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Tsai says China must 'coexist' with a democratic Taiwan

Taiwan's President Tsai Ing-wen is loathed by Beijing because she views the island as a de facto sovereign state
Taiwan's President Tsai Ing-wen is loathed by Beijing because she views the island as a de facto sovereign state Handout Taiwan Presidential Office/AFP
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Taipei (AFP)

Beijing must find a way to live peacefully alongside a democratic Taiwan that will never accept Chinese rule, President Tsai Ing-wen said Wednesday in an inauguration speech that also celebrated the island's successful fight against the coronavirus.

Voters handed Tsai a second term with a landslide win in January, a vocal rebuke of Beijing's ongoing campaign to isolate the island.

Tsai is loathed by Beijing because she views Taiwan as a de facto sovereign state and not part of a "one China".

Since she first came to office in 2016, China has rebuffed offers of talks and ramped up economic, military and diplomatic pressure on the island.

Beijing views Taiwan as part of its territory and has vowed to seize it by force if necessary.

It envisages a "one country, two systems" model that -- like nearby Hong Kong -- would allow Taiwan to keep some freedoms while submitting to Chinese mainland rule.

But Tsai made clear during her inauguration speech that the concept was a non-starter.

"We will not accept the Beijing authorities' use of 'one country, two systems' to downgrade Taiwan and undermine the cross-strait status quo," she said. "We stand fast by this principle."

Tsai renewed her offer of talks with Beijing and she called on President Xi Jinping to work with her to lower tensions.

"Both sides have a duty to find a way to coexist over the long term and prevent the intensification of antagonism and differences," she added.

Taiwan -- officially the Republic of China -- has been ruled separately from the mainland since 1949 after the Nationalists lost a civil war to the Communists and fled to the island to set up a rival government.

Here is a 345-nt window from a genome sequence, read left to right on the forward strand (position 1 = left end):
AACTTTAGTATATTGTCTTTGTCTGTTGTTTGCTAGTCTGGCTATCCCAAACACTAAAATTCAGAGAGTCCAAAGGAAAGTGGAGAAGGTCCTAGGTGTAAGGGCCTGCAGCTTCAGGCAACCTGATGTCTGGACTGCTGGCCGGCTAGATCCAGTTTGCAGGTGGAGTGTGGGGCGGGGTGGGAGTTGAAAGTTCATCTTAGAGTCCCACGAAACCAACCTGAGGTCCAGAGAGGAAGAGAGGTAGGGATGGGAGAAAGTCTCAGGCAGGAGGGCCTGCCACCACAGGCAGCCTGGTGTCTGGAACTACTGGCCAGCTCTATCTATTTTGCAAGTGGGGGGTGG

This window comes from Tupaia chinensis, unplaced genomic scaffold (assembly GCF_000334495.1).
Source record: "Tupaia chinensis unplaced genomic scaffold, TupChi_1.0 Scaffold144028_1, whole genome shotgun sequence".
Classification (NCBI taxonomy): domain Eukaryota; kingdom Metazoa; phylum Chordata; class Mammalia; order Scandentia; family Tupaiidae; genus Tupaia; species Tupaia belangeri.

For decades, Taiwan's leaders -- and many voters -- saw themselves as the true representatives for all of China, even as the vast majority of nations switched diplomatic recognition to Beijing.

But as the island moved from an autocracy to a democracy from the 1990s, a distinct Taiwanese identity has emerged with many no longer seeking any kind of reunification with China.

That has caused growing alarm in Beijing, which says any formal declaration of independence by Taiwan would cross a red line.

Tsai's inauguration ceremony came as her administration basks in the glow of its successful coronavirus response.

Despite its close proximity and economic links with China, the island has managed to contain its own outbreak to just over 400 infections and seven deaths.

It has been held up as a model by epidemiologists and has used aid shipments of protective equipment to win overseas praise.

Wednesday's ceremony in Taipei was a deliberately stripped-down affair with crowds of supporters asked to stay away and dignitaries sat in chairs kept 1.5 metres (five feet) apart.

"Taiwan's name has appeared in headlines around the world, thanks to our successful containment of the coronavirus outbreak," Tsai said.

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